[_Goes_. SCENE VII KATERINA and VARVARA. KATERINA. So you are sorry for me, Varia? VARVARA (_looking away_). Of course, I am. KATERINA. Then you love me, don't you? (_Kisses her warmly._) VARVARA. Love you? Of course. KATERINA. Thank you! you are so sweet, I love you dearly. (_Silence_) Do you know what I'm thinking? VARVARA. What? KATERINA. What a pity people can't fly! VARVARA. I don't know what you mean. KATERINA. What a pity people can't fly like birds. Do you know I sometimes fancy I'm a bird. When one stands on a high hill, one feels a longing to fly. One would take a little run, throw up one's arms, and fly away! Couldn't we try it now? (_Makes as though she would run._) VARVARA. What will you make up next? KATERINA (_sighs_). How I used to love play and frolic! But in your house I'm growing old and spiritless. VARVARA. Do you suppose I don't see it? KATERINA. How different I used to be! I lived without a care in my heart, as free as a bird. Mother adored me, dressed me up like a doll, and never forced me to work; I could do just as I liked. Do you know how I passed my days as a girl? I'll tell you. I used to get up early; if it was summer I used to go to the spring, and bathe, and bring back water with me, and water all the flowers in the house, every one of them. Then mother and I used to go to church, and all the pilgrim women-our house was simply full of pilgrims and holy women. We used to come back from church, and sit down to some work, often embroidery in gold on velvet, while the pilgrim women would tell us where they had been, what they had seen, and the different ways of living in the world, or else they would sing songs. And so the time would pass till dinner. Then the older women lay down for a nap, while I would run about in the garden. Then evensong, and in the evening, stories and singing again. Ah, those were happy days! VARVARA. But it's pretty much the same with us, if you come to that. KATERINA. Yes, but here one feels somehow in a cage. And how passionately I loved being in church! It was like stepping into Paradise, and I saw no one and had no thought of time and did not hear when the service was over. It was just as if it were all in one second. Mother used to say that often everyone looked at me and wondered what had come over me! And you know, on a sunny day, such a column of light streamed down from the golden cupola, and a sort of mist moving in the light, like smoke, and at times I seemed to see angels flying and singing in that bright light. And sometimes, dear girl, I would get up at night-we had lamps always burning all over our house,-and fall down in some corner and pray till morning. Or I would go out into the garden early in the morning, when the sun was just rising, fall on my knees and pray and weep, and not know myself what I prayed and wept for; and so they would find me sometimes. And what I was praying for then, what I besought God for-I couldn't say. I wanted nothing, I had enough of everything. And what dreams I used to have, dear Varia, what lovely dreams! Golden temples or gardens of some wonderful sort, and voices of unseen spirits singing, and the sweet scent of cypress and mountains and trees, not such as we always see, but as they are painted in the holy pictures. And sometimes I seemed to be flying, simply flying in the air. I dream sometimes now, but not often, and never dreams like those. VARVARA. Why, what then? KATERINA (_after a pause_). I shall die soon. VARVARA. What nonsense! KATERINA. No, I know I shall die. Oh, dear girl, something not good is happening with me, something strange. It has never been like this with me before. There is something in me so incomprehensible. As though I were beginning to live again, or ... I don't know what. VARVARA. What is the matter with you? KATERINA (_taking her hand_). I'll tell you, Varia; some dreadful sin is coming upon me! I have such a terror in my heart, such terror! As though I am standing on the edge of a precipice and someone is pushing me in, and I have nothing to cling to.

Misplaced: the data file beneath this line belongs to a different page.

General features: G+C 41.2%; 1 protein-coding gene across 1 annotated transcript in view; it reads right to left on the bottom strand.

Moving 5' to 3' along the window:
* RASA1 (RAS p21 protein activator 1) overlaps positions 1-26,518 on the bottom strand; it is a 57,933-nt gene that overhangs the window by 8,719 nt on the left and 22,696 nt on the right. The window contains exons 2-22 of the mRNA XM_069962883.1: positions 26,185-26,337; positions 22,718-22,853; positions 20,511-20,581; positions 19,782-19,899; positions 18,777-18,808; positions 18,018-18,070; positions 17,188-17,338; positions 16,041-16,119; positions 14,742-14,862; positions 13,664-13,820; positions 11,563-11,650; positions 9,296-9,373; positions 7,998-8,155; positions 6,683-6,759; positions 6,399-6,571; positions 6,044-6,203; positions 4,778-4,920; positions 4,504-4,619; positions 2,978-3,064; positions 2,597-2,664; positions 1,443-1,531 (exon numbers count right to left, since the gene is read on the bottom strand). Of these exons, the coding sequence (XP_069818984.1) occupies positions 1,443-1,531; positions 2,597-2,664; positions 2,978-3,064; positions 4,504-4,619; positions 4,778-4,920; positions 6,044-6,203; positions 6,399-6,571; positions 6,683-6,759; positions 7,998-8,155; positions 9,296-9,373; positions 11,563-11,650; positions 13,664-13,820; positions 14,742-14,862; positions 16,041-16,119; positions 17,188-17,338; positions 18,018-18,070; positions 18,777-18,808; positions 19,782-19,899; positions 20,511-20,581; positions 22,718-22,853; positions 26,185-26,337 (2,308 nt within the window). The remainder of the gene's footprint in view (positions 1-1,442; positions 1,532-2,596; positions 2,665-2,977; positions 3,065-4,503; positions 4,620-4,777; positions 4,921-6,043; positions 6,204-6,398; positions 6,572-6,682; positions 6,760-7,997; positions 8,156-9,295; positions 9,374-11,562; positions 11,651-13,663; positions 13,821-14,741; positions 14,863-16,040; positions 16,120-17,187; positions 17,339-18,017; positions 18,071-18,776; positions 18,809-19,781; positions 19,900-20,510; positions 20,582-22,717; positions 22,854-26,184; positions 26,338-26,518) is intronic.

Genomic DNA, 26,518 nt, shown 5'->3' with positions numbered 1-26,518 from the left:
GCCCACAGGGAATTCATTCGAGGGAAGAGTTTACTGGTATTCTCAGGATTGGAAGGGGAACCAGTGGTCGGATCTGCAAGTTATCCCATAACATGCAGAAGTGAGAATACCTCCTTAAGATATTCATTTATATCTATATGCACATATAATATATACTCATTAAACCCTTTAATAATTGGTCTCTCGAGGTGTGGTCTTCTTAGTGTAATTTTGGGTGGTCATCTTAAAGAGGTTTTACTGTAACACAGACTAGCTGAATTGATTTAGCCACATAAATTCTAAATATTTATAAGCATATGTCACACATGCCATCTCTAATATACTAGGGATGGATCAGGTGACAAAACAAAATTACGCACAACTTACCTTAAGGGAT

[_Clutches her head in her hand._] VARVARA. What's wrong with you? You can't be well. KATERINA. Yes, I am well.... It would be better if I were ill, it's worse as it is. A dream keeps creeping into my mind, and I cannot get away from it. I try to think-I can't collect my thoughts, I try to pray-but I can't get free by prayer. My lips murmur the words but my heart is far away; as though the evil one were whispering in my ear, and always of such wicked things. And such thoughts rise up within me, that I'm ashamed of myself. What is wrong with me? There's some trouble, something before me! At night I do not sleep, Varia, a sort of murmur haunts me; someone seems speaking so tenderly to me, as it were cooing to me like a dove. And now I never dream, Varia, those old dreams, of trees and mountains in Paradise; but it's as though someone were clasping me passionately-so passionately and leading me, and I follow him, I follow. VARVARA. Well? KATERINA. But what things I am saying to you, a young girl like you. VARVARA (_looking about her_). You can tell me! I'm worse than you. KATERINA. Oh what am I to tell you? I'm ashamed. VARVARA. You've no need! Tell away. KATERINA. I am stifling, stifling at home, I should like to run away. And the fancy comes to me that if I were my own mistress, I would float down the Volga now, in a boat, to the singing of songs, or I would drive right away clasped close.... VARVARA. But not with your husband. KATERINA. How do you know that? VARVARA. As if I didn't know! KATERINA. Ah, Varia, there is sin in my heart! Alas, how often I have wept, I have done everything I can think of! I can't get free from this sin. I can't escape. Varia, it is wicked, it is a fearful sin-I love someone else! VARVARA. I'm not likely to be hard upon you! I've sins enough of my own. KATERINA. What am I to do? I'm at the end of my strength, where can I find help. I'm so wretched, I shall do something dreadful. VARVARA. Mercy on us! what is coming to you! Come, wait a bit, brother's going away to-morrow, we'll think of something; maybe, you'll be able to see each other. KATERINA. No, no, that must not be! What are you saying! God forbid! VARVARA. Why are you frightened? KATERINA. If I were once to see and speak with him, I should run away from home, I would not go back home for anything in the world. VARVARA. Oh well, wait a little, and then we shall see. KATERINA. No, no, don't talk to me, I don't want to hear! VARVARA. Why wear yourself out for nothing? You may die of grieving, do you suppose they'll be sorry for you? Come, wait a bit. Why, what's the good of making yourself miserable? [_Enter the Old Lady with a stick and two footmen in three-cornered hats behind her._ SCENE VIII The same and the OLD LADY. OLD LADY. Hey, my pretty charmers? What are you doing here? Waiting for young fellows, waiting for your beaus? Are your hearts merry? Merry are they? Are you pleased and proud of your beauty? That's where beauty leads to. (_Points to the Volga_) Yes, yes, to the bottomless pit! (_Varvara smiles._) What, laughing? Let not your heart rejoice! (_Knocks with her stick_) You will burn all of you in a fire unquenchable. You will boil in the lake of flaming pitch. (_Going_) That is whither beauty leads you!